Silver Spring, Maryland, United States
Church leaders have approved a completely new, Internet-centered encyclopaedia to replace the Seventh-day Adventist Encyclopaedia, first published in 1966.
. . . while the production of a new encyclopaedia will be time-consuming and not cheap, it means a similar outlay of resources will never be necessary again.
The new Encyclopaedia of Seventh-day Adventism will debut online in 2020 and be overseen by the General Conference’s Office of Archives, Statistics, and Research.
The General Conference’s Executive Committee earmarked $1.6 million for the five-year project at its annual Spring Council business meeting this week.
The project has its roots in a 2010 proposal by the Adventist Review to set up a Wikipedia-style website “to support the installation, updating, and further expansion of the SDA Encyclopaedia through volunteers around the world”.
General Conference administrators agreed on the need for a new encyclopaedia that reflected “the tremendous growth and maturity of the Church as well as the shifts in global dynamics and the reception of information,” the Office of Archives, Statistics, and Research said in a statement.
“Unlike its predecessors, no future major revision process will be required due to the continuous updating of the encyclopaedia’s website,” it said. “Thus, while the production of a new encyclopaedia will be time-consuming and not cheap, it means a similar outlay of resources will never be necessary again.”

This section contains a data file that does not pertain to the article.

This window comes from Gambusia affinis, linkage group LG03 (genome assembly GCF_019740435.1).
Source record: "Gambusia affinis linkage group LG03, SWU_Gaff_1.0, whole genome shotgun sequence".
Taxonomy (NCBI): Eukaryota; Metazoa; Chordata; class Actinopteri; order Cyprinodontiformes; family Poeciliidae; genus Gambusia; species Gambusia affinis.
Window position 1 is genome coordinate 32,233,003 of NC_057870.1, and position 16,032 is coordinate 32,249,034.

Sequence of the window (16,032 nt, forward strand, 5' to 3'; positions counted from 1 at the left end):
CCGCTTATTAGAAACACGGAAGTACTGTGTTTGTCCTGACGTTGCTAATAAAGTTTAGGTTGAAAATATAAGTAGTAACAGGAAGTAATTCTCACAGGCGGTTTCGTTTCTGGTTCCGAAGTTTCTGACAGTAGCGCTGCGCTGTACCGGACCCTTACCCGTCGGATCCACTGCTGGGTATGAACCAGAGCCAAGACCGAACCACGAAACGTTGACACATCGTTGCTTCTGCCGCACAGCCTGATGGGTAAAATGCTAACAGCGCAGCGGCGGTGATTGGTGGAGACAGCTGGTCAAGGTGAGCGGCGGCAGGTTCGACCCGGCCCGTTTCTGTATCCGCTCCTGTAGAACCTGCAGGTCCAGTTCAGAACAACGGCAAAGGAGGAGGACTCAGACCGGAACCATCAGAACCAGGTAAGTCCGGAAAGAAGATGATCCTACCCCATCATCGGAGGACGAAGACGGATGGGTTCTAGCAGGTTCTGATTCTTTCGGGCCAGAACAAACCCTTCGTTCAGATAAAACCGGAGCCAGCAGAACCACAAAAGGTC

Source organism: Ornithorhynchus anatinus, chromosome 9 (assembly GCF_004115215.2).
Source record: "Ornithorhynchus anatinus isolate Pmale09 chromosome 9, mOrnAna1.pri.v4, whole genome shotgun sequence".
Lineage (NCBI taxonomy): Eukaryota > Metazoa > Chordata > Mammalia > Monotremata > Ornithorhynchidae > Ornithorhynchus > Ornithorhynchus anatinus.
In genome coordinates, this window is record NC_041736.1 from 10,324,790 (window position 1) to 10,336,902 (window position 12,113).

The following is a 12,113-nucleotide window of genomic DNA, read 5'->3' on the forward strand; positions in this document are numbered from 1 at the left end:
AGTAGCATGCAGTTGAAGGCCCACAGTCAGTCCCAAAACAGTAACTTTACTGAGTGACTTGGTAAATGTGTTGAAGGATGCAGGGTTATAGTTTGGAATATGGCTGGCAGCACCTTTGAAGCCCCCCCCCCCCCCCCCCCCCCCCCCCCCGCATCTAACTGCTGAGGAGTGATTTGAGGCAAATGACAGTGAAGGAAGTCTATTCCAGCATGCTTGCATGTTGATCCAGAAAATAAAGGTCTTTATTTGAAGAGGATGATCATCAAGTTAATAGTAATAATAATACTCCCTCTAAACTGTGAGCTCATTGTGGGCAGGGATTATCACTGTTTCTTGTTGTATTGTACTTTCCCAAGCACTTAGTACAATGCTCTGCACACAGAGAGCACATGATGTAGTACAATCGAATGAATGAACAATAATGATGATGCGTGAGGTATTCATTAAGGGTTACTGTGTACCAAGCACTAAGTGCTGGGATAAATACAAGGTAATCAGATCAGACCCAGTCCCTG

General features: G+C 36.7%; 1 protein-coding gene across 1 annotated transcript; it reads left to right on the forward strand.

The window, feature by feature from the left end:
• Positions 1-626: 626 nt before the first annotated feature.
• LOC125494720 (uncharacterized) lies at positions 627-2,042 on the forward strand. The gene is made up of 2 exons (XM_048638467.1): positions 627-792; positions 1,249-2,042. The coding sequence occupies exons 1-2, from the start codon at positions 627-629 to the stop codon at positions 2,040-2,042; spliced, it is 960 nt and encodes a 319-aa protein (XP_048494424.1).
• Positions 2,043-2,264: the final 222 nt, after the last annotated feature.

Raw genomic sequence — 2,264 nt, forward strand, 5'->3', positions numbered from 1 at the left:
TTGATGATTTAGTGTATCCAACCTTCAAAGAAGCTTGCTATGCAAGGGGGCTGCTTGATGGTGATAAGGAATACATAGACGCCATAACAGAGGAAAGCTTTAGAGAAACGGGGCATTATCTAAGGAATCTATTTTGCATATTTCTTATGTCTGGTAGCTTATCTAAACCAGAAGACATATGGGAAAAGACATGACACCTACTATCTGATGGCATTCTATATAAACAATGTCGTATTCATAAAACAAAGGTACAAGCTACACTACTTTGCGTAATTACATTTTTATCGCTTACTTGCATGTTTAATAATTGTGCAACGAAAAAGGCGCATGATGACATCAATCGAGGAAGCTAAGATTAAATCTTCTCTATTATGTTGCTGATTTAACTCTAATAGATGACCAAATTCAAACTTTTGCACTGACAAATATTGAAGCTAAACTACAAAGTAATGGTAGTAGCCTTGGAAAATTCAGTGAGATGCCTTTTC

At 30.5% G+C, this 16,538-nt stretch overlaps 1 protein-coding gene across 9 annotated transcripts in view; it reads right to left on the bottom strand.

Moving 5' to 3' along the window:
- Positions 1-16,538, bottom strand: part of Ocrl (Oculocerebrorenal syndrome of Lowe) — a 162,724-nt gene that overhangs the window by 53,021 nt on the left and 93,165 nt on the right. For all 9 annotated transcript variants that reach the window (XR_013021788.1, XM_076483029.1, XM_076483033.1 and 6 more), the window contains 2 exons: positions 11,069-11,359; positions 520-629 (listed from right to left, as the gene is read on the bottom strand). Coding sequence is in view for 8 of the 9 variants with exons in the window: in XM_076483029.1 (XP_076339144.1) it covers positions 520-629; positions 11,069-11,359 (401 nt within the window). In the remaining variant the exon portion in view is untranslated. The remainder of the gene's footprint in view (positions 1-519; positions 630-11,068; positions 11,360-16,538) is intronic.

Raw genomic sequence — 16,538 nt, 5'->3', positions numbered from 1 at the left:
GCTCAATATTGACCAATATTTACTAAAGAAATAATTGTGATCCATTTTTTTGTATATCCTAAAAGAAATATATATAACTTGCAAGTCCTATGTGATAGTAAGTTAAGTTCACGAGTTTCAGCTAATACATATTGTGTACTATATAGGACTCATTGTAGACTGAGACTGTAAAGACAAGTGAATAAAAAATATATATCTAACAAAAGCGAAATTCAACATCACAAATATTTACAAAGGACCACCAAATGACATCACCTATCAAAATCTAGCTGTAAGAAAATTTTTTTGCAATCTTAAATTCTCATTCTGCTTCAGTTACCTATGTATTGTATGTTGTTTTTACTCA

It said the project would seek to meet six goals, to:
- Supply reliable and authoritative information on Adventist history, crucial events and themes, organisations, entities, institutions, and people
- Strengthen Adventist identity in a fast-growing worldwide movement, heightening awareness of distinctive doctrinal and prophetic beliefs
- Provide a reference work for those new to the Adventist faith, mature in the faith, and not of the Adventist faith to learn about all aspects Adventism
- Bring out the role of the denominational organisation in fulfilling the Church’s mission
- Highlight the missional challenges still remaining to “reach the world”
- Reflect the nature of the world church today, both in subject matter and in those who write and edit the encyclopaedia
The online edition will feature video and audio and draw on the expertise of thousands of Adventist scholars worldwide. It will be available in all major languages, including English, Spanish, French, and German.
“We are working with divisions to translate the encyclopaedia into the major languages spoken by Seventh-day Adventist church members,” said Dr David Trim, director of the Office of Archives, Statistics, and Research.
The Office of Archives, Statistics, and Research is already in the process of acquiring numerous web addresses for the encyclopaedia.
“But the website will not go live until early 2020 and will officially debut at the 2020 GC session,” said Benjamin Baker, assistant archivist.
Plans are also in the works for a four-volume printed edition of the encyclopaedia.
The idea for a Seventh-day Adventist encyclopaedia was first raised in 1959. The Review and Herald Publishing Association initially decided against the idea but, upon completing the nine-volume Seventh-day Adventist Bible Commentary in 1962, voted to publish the encyclopaedia as a complement to the series.
The project was announced at the 1962 Spring Council, and the single-volume SDA Encyclopaedia produced by a staff of eight was released in January 1966.
A revised edition was published a decade later in 1976.
A substantial revision began in 1993 that resulted in the publication of two volumes in 1996.
That year, the Seventh-day Adventist Bible Commentary and the encyclopaedia also were released on CD for the first time. An online edition currently is available on the Logos Bible Software website.